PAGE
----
Implementing an internal coaching programme in a business with 1000+ employees taught me some valuable principles. The goal was simple, to be able to offer coaching to all employees to help individuals deal with work-based challenges. This was to be provided by a team of in-house coaches that we would select, train and support, and they would fit their coaching assignments in and around ‘the day job’.

We began by asking for applications from anyone, regardless of rank, location and previous experience to apply to be an internal coach. We were clear in our definition of what our internal coaches would be required to do, and we used the person specification detailing the behaviours needed as part of our advertisements. We were delighted when we received applications from a wide and varied cross-section of individuals across the business.

The subsequent training and selection of our first tranche of coaches was fairly rigorous, and we ensured those that ‘passed’ and were deemed suitable to be listed as internal coaches were then supported with a coaching supervisor. Our regular get-togethers to provide top up skill sessions and a chance to discuss any issues were an important part of supporting our coaching team.

My tips for anyone else considering implementing a coaching scheme include the following:

Coaching for all – a constant message to push

Over the years that the scheme was in place we found that continued publicity was needed, as employees generally were slightly hesitant to make use of the service, almost as if they could not actually believe they were entitled to make use of such a thing. We were always very clear in our offer – coaching was available to any employee regardless of job role or rank, and we would suggest in our ‘advertising’ typical scenarios in which someone may require coaching, such as a job role change, considering career options, or dealing with a difficult situation.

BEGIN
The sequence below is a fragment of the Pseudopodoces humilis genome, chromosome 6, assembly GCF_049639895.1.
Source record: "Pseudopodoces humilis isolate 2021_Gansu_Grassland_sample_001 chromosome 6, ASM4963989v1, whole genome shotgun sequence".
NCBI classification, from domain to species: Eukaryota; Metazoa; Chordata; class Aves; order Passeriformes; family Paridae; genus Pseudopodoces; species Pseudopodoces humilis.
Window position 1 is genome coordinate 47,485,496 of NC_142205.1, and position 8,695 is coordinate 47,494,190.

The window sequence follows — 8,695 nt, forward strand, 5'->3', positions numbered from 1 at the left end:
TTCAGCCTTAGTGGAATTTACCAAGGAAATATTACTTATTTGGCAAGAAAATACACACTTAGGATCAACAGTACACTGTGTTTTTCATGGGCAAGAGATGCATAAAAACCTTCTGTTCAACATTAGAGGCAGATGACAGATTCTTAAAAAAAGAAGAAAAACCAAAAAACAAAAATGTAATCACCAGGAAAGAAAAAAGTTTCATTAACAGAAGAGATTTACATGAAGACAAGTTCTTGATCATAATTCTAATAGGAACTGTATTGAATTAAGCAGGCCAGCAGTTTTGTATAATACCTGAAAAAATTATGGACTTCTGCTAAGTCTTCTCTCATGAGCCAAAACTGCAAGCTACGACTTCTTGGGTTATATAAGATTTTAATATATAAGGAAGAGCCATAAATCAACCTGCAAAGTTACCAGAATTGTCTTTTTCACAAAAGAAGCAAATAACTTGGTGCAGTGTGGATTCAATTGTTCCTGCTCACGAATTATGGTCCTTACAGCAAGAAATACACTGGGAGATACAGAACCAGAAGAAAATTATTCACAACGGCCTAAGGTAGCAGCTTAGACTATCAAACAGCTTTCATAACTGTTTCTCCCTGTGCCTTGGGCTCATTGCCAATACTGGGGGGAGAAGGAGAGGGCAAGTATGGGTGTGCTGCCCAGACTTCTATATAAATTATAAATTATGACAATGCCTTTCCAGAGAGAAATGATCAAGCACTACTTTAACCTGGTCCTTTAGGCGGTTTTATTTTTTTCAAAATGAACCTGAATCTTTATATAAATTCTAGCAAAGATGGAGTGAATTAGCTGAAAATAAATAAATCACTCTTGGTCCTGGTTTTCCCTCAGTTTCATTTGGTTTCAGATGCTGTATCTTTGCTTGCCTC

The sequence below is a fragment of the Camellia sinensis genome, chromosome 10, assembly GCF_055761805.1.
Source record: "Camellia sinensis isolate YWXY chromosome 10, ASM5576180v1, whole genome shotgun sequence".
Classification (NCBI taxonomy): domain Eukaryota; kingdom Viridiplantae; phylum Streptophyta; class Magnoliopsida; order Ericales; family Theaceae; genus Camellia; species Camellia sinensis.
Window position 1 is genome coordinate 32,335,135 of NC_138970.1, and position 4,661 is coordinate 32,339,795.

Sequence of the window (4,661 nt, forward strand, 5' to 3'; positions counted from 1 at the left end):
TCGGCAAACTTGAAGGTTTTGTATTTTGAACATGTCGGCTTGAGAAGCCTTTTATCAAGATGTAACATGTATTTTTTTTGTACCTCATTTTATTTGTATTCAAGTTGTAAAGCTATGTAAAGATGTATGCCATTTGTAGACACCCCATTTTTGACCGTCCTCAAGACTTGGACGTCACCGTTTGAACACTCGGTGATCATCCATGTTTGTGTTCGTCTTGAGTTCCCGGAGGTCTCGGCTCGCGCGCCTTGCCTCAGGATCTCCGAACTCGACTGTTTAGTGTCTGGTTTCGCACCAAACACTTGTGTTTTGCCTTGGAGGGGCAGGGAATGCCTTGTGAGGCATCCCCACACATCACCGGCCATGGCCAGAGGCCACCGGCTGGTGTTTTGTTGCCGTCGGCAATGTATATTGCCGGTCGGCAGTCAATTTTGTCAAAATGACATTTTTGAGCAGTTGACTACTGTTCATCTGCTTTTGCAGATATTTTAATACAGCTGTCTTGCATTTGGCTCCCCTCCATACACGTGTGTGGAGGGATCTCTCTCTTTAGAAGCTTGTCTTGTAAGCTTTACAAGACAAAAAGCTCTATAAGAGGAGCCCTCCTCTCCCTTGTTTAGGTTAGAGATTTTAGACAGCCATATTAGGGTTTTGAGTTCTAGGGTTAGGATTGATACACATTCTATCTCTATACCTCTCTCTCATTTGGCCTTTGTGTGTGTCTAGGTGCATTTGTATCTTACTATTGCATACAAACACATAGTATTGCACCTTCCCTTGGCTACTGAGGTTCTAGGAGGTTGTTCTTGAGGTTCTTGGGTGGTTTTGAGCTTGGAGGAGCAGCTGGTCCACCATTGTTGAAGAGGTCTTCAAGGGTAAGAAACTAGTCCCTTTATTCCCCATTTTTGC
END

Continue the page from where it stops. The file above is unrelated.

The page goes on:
The stigma around needing coaching

At one time I was receiving lots of requests from individuals that were exploring the option to have a mentor. When I chatted through what they were hoping to get from a mentoring relationship, it seemed for many of them it was actually a coaching need. It occurred to me that maybe there is a stigma still attached to coaching, like it is only needed when there is support required that is remedial in nature, whereas mentoring gives off the impression of forward movement, someone seeking a development opportunity. With this in mind, it was important that we promoted coaching continually, what it is, how it can help, and what it can be used for to help clear up this misconception. It was important to make it part of the everyday language of the business and part of a range of tools available.

Offering coaching skills as a development opportunity

We were always pleasantly surprised by the level of interest and the quality of applications every time we were looking to recruit additional coaches to our internal team. There was something really powerful about having coaches that weren’t from within HR and it was amazing to discover individuals across the business that had a natural gift and affinity with coaching. The fact of being able to give these individuals the development opportunity that coaching training provided for them was fantastic, and in some ways, this helped ‘draw out’ some individuals that have really great people skills that have the potential to do more that would have otherwise gone unnoticed.

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This case-study/blog demonstrates the track record of directors of Talentstorm and was not performed under the Talentstrom trading entity.

 

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